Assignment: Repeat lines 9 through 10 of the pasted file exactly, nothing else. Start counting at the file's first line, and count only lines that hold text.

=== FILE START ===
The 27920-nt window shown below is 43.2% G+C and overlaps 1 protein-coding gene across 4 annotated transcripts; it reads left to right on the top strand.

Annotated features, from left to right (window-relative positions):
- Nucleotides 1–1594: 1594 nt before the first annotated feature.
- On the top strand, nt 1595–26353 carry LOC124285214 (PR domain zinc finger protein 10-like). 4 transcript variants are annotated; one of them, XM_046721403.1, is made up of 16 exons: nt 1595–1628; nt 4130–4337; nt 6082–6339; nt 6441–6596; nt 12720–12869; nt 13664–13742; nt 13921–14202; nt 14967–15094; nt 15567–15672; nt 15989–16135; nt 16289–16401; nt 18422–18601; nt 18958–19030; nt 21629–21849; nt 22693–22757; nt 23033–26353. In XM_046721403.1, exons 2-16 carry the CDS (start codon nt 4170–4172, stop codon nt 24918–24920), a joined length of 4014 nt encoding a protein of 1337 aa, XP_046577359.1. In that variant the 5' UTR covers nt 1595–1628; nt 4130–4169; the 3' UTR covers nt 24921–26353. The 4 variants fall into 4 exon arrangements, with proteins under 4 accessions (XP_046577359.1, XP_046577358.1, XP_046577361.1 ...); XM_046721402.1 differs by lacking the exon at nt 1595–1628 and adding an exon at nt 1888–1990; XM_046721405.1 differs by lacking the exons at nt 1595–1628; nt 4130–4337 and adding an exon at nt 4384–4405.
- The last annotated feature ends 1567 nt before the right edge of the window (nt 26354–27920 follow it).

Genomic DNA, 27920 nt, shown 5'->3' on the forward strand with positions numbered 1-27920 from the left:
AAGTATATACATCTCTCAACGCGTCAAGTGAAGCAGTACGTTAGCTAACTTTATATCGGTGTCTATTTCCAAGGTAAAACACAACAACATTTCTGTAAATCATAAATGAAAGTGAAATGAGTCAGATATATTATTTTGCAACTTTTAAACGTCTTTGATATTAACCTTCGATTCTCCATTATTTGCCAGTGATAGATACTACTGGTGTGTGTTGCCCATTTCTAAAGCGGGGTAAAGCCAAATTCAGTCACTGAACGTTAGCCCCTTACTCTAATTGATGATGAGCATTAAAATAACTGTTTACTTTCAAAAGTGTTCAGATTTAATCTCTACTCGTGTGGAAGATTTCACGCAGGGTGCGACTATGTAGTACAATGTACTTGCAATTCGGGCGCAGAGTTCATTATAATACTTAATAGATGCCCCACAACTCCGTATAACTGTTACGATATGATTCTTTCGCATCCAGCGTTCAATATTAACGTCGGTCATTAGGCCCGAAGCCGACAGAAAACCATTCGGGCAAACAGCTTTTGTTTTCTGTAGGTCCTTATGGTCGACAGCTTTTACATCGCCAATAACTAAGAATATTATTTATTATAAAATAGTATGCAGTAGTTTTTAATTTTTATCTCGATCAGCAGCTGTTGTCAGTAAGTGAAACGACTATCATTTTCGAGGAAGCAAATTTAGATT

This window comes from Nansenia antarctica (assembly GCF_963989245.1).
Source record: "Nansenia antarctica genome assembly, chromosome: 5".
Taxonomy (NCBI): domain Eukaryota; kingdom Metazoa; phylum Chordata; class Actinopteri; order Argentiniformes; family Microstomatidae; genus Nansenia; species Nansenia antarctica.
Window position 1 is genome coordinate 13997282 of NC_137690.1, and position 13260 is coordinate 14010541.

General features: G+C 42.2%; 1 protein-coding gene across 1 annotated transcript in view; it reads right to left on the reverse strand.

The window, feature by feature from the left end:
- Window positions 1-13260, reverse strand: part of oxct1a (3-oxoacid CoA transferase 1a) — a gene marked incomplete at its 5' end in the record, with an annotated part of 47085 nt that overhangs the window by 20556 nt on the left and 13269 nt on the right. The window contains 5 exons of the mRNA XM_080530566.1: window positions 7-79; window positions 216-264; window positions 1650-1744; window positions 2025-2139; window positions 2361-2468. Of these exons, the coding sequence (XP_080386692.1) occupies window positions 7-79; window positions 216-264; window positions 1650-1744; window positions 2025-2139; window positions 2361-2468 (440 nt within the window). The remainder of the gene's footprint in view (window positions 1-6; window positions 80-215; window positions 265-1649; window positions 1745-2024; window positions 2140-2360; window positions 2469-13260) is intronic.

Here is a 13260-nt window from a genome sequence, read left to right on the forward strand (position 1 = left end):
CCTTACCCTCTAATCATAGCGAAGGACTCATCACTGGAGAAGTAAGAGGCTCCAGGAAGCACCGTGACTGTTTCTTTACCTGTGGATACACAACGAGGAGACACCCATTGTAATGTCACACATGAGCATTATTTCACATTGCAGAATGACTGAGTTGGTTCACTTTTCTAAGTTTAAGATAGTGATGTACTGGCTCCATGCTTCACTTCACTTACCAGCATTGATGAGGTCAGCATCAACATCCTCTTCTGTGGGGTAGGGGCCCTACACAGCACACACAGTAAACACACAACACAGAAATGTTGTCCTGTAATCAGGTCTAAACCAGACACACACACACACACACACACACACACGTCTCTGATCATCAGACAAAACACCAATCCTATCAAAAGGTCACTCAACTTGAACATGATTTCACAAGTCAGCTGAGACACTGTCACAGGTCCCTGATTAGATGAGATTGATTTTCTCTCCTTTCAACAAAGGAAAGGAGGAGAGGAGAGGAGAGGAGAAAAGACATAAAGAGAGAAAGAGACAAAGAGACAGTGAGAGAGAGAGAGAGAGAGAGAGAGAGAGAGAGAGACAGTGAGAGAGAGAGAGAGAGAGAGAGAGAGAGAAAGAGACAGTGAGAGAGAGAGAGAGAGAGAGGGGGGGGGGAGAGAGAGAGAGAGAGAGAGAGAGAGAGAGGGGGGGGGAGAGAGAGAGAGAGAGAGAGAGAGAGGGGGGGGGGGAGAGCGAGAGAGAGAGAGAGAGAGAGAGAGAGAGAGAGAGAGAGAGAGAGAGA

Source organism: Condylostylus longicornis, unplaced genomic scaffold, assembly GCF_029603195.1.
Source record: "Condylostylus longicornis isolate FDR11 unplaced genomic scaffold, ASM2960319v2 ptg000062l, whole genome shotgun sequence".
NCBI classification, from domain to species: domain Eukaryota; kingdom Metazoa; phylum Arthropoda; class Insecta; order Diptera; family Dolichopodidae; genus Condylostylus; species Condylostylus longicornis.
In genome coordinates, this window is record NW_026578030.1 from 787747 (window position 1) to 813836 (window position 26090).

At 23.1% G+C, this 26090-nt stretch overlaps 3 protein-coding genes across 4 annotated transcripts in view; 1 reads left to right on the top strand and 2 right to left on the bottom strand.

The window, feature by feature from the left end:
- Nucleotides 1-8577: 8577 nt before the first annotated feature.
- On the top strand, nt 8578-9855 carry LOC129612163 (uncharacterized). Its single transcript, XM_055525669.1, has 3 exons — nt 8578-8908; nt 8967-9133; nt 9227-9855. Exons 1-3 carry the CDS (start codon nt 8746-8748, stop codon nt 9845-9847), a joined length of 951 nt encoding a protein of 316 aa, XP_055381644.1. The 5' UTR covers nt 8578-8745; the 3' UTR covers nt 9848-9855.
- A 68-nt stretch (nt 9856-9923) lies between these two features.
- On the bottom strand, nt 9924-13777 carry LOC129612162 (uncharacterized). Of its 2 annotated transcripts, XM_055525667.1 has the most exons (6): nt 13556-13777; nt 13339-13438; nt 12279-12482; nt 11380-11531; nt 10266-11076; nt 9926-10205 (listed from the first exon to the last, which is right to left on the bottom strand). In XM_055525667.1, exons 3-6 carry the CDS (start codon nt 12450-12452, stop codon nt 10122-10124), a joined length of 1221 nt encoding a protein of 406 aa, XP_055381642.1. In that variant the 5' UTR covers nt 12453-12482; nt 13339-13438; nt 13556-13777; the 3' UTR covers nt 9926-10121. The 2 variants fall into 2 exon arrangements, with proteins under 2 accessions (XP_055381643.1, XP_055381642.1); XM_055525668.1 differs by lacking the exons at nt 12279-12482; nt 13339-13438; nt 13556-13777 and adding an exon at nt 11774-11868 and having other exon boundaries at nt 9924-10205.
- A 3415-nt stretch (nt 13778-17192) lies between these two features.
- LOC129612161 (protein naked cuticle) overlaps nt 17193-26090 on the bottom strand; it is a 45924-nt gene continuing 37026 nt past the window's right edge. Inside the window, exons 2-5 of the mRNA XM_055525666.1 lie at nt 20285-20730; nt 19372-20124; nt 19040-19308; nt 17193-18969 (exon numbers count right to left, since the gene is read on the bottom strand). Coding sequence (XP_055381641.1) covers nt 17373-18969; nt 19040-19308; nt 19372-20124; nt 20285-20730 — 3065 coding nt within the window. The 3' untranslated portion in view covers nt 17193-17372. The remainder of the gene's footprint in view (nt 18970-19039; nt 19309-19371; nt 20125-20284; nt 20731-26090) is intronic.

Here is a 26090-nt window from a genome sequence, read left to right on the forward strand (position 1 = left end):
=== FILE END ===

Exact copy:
Source record: "Nansenia antarctica genome assembly, chromosome: 5".
Taxonomy (NCBI): domain Eukaryota; kingdom Metazoa; phylum Chordata; class Actinopteri; order Argentiniformes; family Microstomatidae; genus Nansenia; species Nansenia antarctica.